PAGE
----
“These institutions pride themselves on providing economic mobility to their students and to meeting the most urgent workforce needs of their communities and of our country,” Arguelles said.

But the revenue-share model could soon be disrupted. The U.S. Education Department in February moved to update the federal guidance around online program managers by expanding the agency’s definition of third parties. The move would require universities to disclose when they work with third parties and subject them to further regulations.  

The proposed regulations have drawn consternation from some higher education and ed tech leaders. 2U is suing to block the expanded definition, saying the label has traditionally applied only to parties involved in financial aid. The department is considering revisions to its guidance.

It can be hard to know when an academic program is run in partnership with a third party. Most online program managers list at least some of the companies they work with on their websites, but some lists are more complete than others.  

USA TODAY asked three leading companies – 2U, Academic Partnerships and Wiley University Services – for a list of all of the schools they work with. 2U spokeswoman Kate Welk directed USA TODAY to separate websites for 2U and edX that together list more than 100 partners.

Deanna Raineri, the senior vice president for university strategy and market innovation at Wiley, in a statement, declined to share a list of its approximately 70 partners, which include regional public colleges and small liberal arts schools, citing “prior confidentiality commitments.” Katelynn Dugan, chief of communications at Academic Partnerships, also declined to provide a list of that company’s clients.

Here are a few other tips for spotting programs operated by third parties: 

◾ Staff of the online program managers may use email addresses that vary slightly from the schools’. In the case of Morehouse, 2U staffers use addresses ending in when the school’s standard domain is simply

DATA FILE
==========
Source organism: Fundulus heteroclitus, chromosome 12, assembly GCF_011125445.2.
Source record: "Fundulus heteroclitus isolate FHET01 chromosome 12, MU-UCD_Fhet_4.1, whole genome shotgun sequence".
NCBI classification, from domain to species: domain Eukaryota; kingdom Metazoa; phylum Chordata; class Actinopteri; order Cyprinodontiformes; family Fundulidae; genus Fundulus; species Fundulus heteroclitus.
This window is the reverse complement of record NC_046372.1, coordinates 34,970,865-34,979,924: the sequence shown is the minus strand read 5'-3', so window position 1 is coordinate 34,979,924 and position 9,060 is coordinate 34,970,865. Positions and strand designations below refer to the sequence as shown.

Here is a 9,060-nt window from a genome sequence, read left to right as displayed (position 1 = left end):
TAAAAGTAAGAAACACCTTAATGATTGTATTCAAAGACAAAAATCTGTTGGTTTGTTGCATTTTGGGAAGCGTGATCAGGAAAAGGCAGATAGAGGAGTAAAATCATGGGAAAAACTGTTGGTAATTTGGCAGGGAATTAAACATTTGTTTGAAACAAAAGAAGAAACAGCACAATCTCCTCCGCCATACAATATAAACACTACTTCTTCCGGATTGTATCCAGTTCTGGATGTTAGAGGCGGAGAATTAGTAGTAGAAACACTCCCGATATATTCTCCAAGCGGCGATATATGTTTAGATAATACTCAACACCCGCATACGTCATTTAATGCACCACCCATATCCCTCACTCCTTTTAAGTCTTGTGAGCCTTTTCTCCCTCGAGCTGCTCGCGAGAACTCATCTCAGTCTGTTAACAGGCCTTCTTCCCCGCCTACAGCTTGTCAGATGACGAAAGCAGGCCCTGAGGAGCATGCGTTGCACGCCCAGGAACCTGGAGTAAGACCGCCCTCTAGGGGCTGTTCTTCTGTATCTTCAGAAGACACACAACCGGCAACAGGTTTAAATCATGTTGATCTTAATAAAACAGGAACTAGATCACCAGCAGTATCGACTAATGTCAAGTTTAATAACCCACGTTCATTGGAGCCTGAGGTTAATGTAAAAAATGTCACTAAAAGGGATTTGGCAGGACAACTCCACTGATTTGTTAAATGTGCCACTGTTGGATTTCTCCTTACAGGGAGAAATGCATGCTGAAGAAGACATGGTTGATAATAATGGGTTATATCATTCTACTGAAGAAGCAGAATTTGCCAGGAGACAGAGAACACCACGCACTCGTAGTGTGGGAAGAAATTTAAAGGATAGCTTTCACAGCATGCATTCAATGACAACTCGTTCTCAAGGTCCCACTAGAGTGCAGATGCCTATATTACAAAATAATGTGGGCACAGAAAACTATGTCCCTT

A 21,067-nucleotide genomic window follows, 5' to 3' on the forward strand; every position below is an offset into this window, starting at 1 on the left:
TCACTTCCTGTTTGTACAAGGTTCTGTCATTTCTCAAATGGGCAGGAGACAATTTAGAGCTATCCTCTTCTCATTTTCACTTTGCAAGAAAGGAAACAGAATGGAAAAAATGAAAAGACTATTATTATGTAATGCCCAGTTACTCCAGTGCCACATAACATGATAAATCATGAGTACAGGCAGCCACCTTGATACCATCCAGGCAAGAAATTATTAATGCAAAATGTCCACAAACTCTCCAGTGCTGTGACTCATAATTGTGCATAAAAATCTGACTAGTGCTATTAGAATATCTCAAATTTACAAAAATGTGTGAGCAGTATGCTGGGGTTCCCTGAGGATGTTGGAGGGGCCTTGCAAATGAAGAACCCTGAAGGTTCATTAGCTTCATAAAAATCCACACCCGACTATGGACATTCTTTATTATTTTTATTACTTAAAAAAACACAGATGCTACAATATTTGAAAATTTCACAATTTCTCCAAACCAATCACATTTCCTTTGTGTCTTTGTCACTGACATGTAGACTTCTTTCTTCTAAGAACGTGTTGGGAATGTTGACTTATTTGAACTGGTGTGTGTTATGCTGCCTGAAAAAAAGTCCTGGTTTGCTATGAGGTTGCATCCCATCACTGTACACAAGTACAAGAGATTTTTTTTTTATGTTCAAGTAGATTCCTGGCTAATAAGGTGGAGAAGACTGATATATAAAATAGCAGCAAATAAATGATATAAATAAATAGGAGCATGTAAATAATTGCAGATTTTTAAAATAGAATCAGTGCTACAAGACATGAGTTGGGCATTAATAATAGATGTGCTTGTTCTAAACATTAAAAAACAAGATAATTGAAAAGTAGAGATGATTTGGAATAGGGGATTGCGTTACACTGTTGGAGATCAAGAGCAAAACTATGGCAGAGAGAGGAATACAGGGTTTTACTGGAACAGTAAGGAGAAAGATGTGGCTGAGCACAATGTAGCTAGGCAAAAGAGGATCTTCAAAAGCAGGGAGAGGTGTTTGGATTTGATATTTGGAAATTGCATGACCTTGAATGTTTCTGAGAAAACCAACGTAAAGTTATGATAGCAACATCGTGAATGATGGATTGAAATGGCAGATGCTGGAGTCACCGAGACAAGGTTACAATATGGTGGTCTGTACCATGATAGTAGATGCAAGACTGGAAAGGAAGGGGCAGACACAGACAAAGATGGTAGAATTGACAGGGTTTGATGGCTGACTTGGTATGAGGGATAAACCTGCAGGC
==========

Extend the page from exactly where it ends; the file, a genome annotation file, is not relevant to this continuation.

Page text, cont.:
◾ Information about the online program manager might be found on the website for the academic program. Many programs operated by 2U, for example, include a mention of the company in small print at the bottom of the webpage. This isn’t always the case, though. USA TODAY found that several academic programs operated in connection with Academic Partnerships made no mention of the company's involvement on the school's websites. Several programs run in partnership with Wiley University Services only mentioned the online program manager in the fine print on a privacy policy.

◾ Just ask. Students can ask the employees they interact with, during the admissions process and once enrolled, if they work for the school or for a third party.  

◾ Many programs run by online program managers require students to share their contact information in web forms, Hall said, before giving them access to explanatory information like tuition costs or admissions requirements. She added that privacy policies attached to these forms may include a disclaimer indicating the courses are a partnership with an outside company. 

These methods rely on the universities and online program managers being open about their relationships. 

“Students should not have to take steps like this to ensure they have all the facts before applying for admission or enrolling in an institution,” Hall said. “Unfortunately, that is what students are left to do until the Department of Education revises its policies in favor of them.” 

Ultimately, online program managers are intermediaries and the final responsibility for the quality of the classes rests with the universities. Students can ask university staff about the availability of courses and how quickly the program fills up.  

Prospective online students could also try to figure out who will be teaching their classes. Are the instructors tenured or tenure-track professors at the college? Or are they adjunct faculty brought in solely to teach online courses?  

Students may want to inquire about how much of their instruction happens in real time versus how much occurs via recorded videos or similar static content. Will students have an opportunity to have live discussions with their peers? Or do classroom discussions solely take place on forum boards? 

Students should also consider asking university staff about the online program’s graduation and retention rates. If those figures aren’t available because a program is new, students should consider checking the school’s on-campus graduation rates via the College Scorecard, the federal government’s consumer guide to universities that receive federal funding. 

Chris Quintana and Tricia L. Nadolny are investigative reporters at USA TODAY. Chris can be reached at or via Signal at 202-308-9021. Tricia can be reached at or on Twitter at @TriciaNadolny.